2. Kathy, Bush used family friends to get him into the Air National Guard… when the time arrived for his unit to be deployed, Bush avoided taking his flight physical… as a consequence he was ineligible to fly and did not deploy… that is about as close to be a draft dogger as it gets…

    • libertytrail Says:

      OK Dan.

      BTW, there was substantial discussion about this several years ago. Maybe you missed it. Found this nice summary:


      You know, my initial comment was fair and it illustrated that the American people do have common ground. Why is it that the progressives are determined to divide and polarize us? If we regular folks don’t learn to stick together on the big stuff, the little stuff will destroy us and the political elites win.


      • Kathy, I did not miss this Bush discussion but it is very useful to read this summary… my point is supported here… there is a huge difference between flying in Alabama and flying combat missions in Vietnam… that’s the whole point… Bush could have (and should have) served in Vietnam…

        “W”‘s father was, like most of his generation, someone who did not duck service…

        But my point in this post and these comments about “W” and Cheney is that they did not meet the standards of the job… “W” was intellectually lazy and let Rove and Cheney have far too much free room… There was not then, and there is not now, justifications for the invasion and occupation of Iraq… This is a position Ron Paul has taken and he’s a libertarian Republican…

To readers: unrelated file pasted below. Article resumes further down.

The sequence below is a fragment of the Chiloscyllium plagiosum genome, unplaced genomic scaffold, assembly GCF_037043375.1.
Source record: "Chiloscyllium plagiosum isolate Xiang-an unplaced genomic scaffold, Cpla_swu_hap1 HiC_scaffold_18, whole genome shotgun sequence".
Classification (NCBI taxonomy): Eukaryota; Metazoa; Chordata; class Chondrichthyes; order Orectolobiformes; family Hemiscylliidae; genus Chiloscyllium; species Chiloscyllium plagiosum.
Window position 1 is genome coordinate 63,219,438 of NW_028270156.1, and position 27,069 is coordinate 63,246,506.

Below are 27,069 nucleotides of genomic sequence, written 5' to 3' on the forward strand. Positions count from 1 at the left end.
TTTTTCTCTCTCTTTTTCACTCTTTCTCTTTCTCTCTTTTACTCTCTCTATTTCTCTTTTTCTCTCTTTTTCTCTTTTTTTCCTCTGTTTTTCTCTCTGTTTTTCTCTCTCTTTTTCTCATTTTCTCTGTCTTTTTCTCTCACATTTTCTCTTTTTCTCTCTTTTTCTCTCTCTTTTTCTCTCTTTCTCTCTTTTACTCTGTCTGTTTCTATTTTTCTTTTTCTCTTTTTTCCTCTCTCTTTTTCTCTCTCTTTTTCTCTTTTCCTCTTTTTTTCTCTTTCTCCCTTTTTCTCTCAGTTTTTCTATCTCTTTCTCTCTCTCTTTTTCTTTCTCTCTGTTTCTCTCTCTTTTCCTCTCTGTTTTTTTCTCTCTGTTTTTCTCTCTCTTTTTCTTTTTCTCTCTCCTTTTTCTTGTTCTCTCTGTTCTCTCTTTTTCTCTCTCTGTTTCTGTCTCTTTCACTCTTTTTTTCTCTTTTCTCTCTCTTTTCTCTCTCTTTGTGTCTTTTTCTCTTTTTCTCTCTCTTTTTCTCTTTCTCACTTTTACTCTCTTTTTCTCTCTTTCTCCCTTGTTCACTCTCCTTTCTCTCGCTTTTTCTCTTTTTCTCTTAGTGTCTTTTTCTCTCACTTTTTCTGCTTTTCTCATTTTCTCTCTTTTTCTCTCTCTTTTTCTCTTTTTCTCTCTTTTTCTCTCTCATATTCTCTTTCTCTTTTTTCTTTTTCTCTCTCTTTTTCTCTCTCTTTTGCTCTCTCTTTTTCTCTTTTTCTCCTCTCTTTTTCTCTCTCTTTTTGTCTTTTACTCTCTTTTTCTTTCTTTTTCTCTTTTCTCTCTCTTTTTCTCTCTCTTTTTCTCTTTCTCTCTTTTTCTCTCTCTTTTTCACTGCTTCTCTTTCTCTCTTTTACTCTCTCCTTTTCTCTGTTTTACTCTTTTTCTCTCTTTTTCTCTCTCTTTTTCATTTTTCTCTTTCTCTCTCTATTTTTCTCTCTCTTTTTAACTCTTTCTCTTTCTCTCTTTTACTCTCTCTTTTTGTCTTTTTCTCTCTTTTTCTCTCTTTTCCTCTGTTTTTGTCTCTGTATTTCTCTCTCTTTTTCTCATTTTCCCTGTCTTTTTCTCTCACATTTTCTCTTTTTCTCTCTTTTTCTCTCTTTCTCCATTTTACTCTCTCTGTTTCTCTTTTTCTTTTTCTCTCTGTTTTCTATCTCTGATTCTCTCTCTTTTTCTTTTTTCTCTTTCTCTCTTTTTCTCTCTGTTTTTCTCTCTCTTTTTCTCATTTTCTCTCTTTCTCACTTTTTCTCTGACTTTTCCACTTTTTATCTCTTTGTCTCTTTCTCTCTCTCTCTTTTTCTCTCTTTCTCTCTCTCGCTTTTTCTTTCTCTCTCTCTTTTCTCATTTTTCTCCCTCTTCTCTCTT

Chaney, Richard Pearl, and Paul Wolfowitz all collaborated on the Project for the New American Century (PNAC), a neo-conservative operation before Bush took office. The invasion of Iraq was a plan hatched well before 9/11… Neo-cons make Republicans look bad.

        I appreciate your measured comments and also agree that measured discourse has been missing. The invasion and occupation of Afghanistan, in my opinion, was justified. It should have ended in 2-3 years but getting in was called for. Iraq is a totally different story and is not a progressive or conservative cause…

      • libertytrail Says:

        Obama is getting us into things all over the middle east and n africa. Are you going to complain that he has no cred because he didn’t serve?

        Look, I supported going into Iraq initially. But I also supported the Patriot Act initially. (It took me about a week to realize what a mistake that was. )

        With Iraq, my problem was that we didn’t go in, do the job and get out. But that’s what we do now. Congress looks the other way, while POTUS makes the call, leaving them free to pick the winner after it’s all over. Ditto Afghanistan.

        Since WWII, no one wants to do what has to be done to actually win a war. Our leaders are willing to sacrifice our soldiers in order to appear compassionate to the rest of the world.

        War is extremely ugly and innocent people get hurt. If we’re not willing to accept that and go in full force with the intent to defeat the enemy at any cost, then we shouldn’t go at all.